Lastly, but perhaps most importantly, carrying a capital crime case to its natural conclusion inside a death chamber provides much needed closure for families and friends of victims. Consider Miriam Fife, mother of 12-year-old Raymond Fife, who was raped, tortured and murdered 39 years ago in Warren by convicted killer Danny Lee Hill. Thirty-nine years and about 30 unsuccessful appeals later, Hill remains alive and Mrs. Fife and her son’s loved ones remain anguished and revictimized.

As Watkins put it in his support for HB 392, “Miriam Fife should not be — at age 83 — twisting in the wind waiting for us to do our job.”

Passage of HB 392 could clear the path to end that wait and carry out the appropriate and long-delayed justice for the worst of the worst in our state. We call on state legislators to do so promptly before summer recess.


Toledo Blade. May 30, 2024.

Editorial: Vance a co-conspirator

Regardless of how one feels about the criminal charges brought against Donald Trump for his efforts to conceal his marital infidelity with porn actress Stormy Daniels, the judge who presided over the case should be spared from the political crossfire.

Yet, Ohio’s junior U.S. senator has proposed a ridiculous criminal investigation into that judge’s conduct of the case.

Republican Sen. J.D. Vance stoops lower with each passing day in his desperate desire to be Trump’s vice presidential running mate.

The latest example is his letter to the U.S. Justice Department calling for prosecution of Judge Juan Merchan.

Republicans once epitomized the concept of respect for the legal structure. This is not your father’s Republican Party anymore.

Through his own shameful behavior, Trump has found himself the target of the Manhattan District Attorney Alvin Bragg. Mr. Bragg didn’t instruct Trump to reimburse Michael Cohen $130,000 to keep the voting public from learning about Trump’s sordid hotel room romp with Ms. Daniels. That was Trump’s choice.

Was it worth a criminal case eight years later? That’s debatable. That’s on Mr. Bragg. That’s on the New York grand jury that brought the indictment. It’s not on Judge Merchan.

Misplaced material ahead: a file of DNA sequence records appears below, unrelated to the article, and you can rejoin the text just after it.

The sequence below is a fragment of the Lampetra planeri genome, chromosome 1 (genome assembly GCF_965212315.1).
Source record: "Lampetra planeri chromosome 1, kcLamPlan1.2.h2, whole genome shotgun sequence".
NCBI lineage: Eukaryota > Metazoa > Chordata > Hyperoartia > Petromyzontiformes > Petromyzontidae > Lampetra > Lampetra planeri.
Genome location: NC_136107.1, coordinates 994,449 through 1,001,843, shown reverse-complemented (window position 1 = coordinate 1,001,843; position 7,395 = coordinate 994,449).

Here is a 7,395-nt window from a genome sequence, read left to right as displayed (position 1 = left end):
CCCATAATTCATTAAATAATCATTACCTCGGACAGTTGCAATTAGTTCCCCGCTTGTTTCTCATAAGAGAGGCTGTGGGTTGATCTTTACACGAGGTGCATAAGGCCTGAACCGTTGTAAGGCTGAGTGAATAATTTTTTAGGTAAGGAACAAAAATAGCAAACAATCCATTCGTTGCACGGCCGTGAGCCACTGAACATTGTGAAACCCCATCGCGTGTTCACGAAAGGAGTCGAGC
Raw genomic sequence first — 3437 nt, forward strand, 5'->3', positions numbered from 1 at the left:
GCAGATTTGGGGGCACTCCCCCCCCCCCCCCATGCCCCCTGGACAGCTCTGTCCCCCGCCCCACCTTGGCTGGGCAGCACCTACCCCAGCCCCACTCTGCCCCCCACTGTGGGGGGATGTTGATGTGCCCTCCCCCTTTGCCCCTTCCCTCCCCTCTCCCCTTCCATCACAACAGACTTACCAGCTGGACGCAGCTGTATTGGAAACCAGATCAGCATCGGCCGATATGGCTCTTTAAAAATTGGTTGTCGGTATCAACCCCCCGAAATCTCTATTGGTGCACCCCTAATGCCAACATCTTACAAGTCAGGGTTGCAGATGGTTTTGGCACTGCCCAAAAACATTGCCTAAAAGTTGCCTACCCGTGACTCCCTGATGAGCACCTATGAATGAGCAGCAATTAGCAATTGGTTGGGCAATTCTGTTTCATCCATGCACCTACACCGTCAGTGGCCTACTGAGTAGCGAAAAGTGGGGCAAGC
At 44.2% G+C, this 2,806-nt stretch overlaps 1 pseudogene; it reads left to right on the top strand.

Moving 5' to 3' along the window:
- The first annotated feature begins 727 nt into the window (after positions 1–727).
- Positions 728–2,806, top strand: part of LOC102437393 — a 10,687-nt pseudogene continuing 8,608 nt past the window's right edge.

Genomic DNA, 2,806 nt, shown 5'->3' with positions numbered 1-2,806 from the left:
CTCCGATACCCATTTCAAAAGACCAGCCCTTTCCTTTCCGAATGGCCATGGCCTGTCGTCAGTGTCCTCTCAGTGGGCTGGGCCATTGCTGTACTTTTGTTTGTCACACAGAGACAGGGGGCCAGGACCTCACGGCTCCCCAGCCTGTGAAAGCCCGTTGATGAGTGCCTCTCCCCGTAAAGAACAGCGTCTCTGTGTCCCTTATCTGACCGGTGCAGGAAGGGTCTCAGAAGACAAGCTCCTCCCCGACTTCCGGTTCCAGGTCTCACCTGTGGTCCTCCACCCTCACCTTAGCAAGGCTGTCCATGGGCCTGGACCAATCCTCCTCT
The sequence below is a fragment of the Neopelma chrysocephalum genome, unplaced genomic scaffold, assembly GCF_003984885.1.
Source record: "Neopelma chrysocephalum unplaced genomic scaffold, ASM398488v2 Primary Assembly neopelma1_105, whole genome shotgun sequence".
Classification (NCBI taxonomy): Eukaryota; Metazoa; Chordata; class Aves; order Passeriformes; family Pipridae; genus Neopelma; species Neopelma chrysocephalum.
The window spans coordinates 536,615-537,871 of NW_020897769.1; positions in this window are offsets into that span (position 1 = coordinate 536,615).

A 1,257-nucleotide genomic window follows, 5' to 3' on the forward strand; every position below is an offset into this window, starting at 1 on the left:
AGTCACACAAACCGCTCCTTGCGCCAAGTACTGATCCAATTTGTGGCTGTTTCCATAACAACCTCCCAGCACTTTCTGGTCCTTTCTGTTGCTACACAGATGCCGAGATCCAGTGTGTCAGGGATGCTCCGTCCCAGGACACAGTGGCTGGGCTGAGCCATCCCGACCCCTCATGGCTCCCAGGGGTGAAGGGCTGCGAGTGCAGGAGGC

Judge Merchan had an almost impossible job. He had to oversee a courtroom with Trump in the dock.

He imposed the same rules requiring decorum and respect for the courtroom process that he imposes on anyone.

Mr. Vance has written a letter to U.S. Attorney General Merrick Garland calling for a criminal investigation into Judge Merchan “for his illegal deprivation of President Donald J. Trump’s First Amendment rights.”

Mr. Vance thinks he’s an expert of every subject. On the issue of the conduct of the trial, he is an amateur, and that’s giving him credit for sincerity. At worst, Mr. Vance’s letter is fake news, a specious critique of Trump’s trial to distract Trump voters from the reality of whom their candidate is.

To accuse Judge Merchan of being in a conspiracy with District Attorney Bragg is an offensive libel. There isn’t the tiniest bit of evidence of conspiracy or collaboration.

The only conspiracy involving this situation is the one that involved Trump and Cohen, and now Mr. Vance himself.

Cohen confessed to it, and the evidence was extremely clear that Trump knew that he was paying to hush up Ms. Daniels to keep it from the voters. Mr. Vance’s part is the cover-up.

Mr. Vance can’t see the Trump conspiracy right before his eyes but sees conspiracies in the ordinary activities of a judge who was just doing the job that was randomly assigned to him.

If Mr. Garland wasn’t such a painfully fair and impartial person he would tell Mr. Vance by return email to stick his letter about Judge Merchan somewhere the sun don’t shine. That’s the level of respect Mr. Vance’s letter deserves.